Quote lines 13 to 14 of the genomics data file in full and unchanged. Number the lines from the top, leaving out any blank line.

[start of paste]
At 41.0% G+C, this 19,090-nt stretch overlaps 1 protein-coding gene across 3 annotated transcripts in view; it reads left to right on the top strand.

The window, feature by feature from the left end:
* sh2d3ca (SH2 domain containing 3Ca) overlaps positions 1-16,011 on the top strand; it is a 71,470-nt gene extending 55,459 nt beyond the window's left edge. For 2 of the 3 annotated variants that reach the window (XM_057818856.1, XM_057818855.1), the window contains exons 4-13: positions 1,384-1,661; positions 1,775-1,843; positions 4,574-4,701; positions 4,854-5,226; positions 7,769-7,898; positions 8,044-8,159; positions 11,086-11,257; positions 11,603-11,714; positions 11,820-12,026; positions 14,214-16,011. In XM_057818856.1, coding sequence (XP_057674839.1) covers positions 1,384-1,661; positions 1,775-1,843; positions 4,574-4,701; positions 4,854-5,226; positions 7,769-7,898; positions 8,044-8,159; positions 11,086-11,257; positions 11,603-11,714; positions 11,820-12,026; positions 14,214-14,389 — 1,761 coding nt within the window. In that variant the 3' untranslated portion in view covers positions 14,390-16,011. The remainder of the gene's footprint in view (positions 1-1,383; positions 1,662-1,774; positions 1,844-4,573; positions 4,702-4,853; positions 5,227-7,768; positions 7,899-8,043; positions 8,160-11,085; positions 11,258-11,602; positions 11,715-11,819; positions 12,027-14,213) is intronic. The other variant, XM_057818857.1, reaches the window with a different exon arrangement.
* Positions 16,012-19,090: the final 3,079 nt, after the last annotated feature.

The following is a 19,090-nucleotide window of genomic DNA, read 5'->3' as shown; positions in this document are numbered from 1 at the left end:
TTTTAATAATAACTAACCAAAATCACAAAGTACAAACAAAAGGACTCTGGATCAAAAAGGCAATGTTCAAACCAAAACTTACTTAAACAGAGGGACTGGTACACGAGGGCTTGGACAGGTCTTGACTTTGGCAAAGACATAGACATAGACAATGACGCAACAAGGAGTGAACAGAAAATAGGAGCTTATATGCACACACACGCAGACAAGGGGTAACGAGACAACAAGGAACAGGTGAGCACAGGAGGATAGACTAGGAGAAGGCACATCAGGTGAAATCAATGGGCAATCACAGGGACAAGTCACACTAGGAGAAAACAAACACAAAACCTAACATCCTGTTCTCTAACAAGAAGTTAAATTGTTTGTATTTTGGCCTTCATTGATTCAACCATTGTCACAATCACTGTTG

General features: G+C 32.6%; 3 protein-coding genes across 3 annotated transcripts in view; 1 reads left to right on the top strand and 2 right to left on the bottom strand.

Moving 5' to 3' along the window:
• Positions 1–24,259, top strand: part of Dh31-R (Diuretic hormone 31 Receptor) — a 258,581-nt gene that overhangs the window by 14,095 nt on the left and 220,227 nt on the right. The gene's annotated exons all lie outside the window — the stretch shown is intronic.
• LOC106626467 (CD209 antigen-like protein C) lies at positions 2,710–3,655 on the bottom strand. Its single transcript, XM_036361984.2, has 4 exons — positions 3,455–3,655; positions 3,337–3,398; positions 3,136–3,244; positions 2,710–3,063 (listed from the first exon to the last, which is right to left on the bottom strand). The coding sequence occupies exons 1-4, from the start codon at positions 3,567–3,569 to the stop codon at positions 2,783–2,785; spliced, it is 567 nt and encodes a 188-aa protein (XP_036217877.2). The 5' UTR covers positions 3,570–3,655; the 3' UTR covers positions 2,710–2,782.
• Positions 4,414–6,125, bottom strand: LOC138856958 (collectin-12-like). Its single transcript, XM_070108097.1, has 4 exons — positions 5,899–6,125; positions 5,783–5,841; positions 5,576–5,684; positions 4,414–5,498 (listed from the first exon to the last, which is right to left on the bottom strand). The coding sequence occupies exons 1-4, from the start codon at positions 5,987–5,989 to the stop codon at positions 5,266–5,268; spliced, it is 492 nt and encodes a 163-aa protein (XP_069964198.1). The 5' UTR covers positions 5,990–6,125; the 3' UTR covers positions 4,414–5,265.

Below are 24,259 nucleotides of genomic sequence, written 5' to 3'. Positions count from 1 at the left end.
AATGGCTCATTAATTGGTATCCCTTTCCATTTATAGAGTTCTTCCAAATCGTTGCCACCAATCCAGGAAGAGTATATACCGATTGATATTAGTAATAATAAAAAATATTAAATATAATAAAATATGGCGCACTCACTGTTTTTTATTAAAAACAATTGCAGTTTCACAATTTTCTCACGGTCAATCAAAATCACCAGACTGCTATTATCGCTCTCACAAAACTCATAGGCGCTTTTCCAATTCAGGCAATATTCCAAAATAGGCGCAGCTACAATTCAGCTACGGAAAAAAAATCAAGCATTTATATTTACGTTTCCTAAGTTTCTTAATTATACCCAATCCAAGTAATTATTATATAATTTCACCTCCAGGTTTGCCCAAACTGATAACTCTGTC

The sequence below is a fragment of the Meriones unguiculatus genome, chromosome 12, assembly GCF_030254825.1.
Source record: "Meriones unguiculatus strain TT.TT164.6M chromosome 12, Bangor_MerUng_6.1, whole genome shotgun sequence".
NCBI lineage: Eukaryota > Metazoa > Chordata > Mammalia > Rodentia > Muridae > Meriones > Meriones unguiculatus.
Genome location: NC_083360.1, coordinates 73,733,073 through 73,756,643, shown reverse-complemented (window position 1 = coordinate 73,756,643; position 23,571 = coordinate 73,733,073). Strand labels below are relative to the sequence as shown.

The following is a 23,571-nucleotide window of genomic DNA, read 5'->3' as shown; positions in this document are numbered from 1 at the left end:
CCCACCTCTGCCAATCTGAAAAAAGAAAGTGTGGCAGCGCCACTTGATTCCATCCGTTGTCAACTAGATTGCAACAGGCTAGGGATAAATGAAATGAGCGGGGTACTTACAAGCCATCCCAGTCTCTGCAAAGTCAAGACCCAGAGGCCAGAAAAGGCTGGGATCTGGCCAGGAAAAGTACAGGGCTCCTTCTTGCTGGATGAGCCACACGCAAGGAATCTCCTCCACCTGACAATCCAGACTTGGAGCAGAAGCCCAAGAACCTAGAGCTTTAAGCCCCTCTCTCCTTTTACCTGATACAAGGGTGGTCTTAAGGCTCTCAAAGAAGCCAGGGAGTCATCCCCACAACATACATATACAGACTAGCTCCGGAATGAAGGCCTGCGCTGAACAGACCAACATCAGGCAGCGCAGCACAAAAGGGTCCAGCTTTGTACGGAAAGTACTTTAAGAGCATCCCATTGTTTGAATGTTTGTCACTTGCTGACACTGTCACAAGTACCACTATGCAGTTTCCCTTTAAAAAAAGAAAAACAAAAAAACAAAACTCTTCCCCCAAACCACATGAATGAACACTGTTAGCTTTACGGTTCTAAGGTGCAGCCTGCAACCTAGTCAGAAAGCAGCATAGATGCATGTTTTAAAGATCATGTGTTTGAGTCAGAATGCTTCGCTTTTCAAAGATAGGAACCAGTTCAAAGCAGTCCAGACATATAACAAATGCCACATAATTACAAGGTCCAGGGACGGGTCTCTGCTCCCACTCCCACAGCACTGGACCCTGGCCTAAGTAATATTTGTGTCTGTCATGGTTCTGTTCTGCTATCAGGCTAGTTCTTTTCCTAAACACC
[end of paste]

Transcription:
AATGGCTCATTAATTGGTATCCCTTTCCATTTATAGAGTTCTTCCAAATCGTTGCCACCAATCCAGGAAGAGTATATACCGATTGATATTAGTAATAATAAAAAATATTAAATATAATAAAATATGGCGCACTCACTGTTTTTTATTAAAAACAATTGCAGTTTCACAATTTTCTCACGGTCAATCAAAATCACCAGACTGCTATTATCGCTCTCACAAAACTCATAGGCGCTTTTCCAATTCAGGCAATATTCCAAAATAGGCGCAGCTACAATTCAGCTACGGAAAAAAAATCAAGCATTTATATTTACGTTTCCTAAGTTTCTTAATTATACCCAATCCAAGTAATTATTATATAATTTCACCTCCAGGTTTGCCCAAACTGATAACTCTGTC

The sequence below is a fragment of the Meriones unguiculatus genome, chromosome 12, assembly GCF_030254825.1.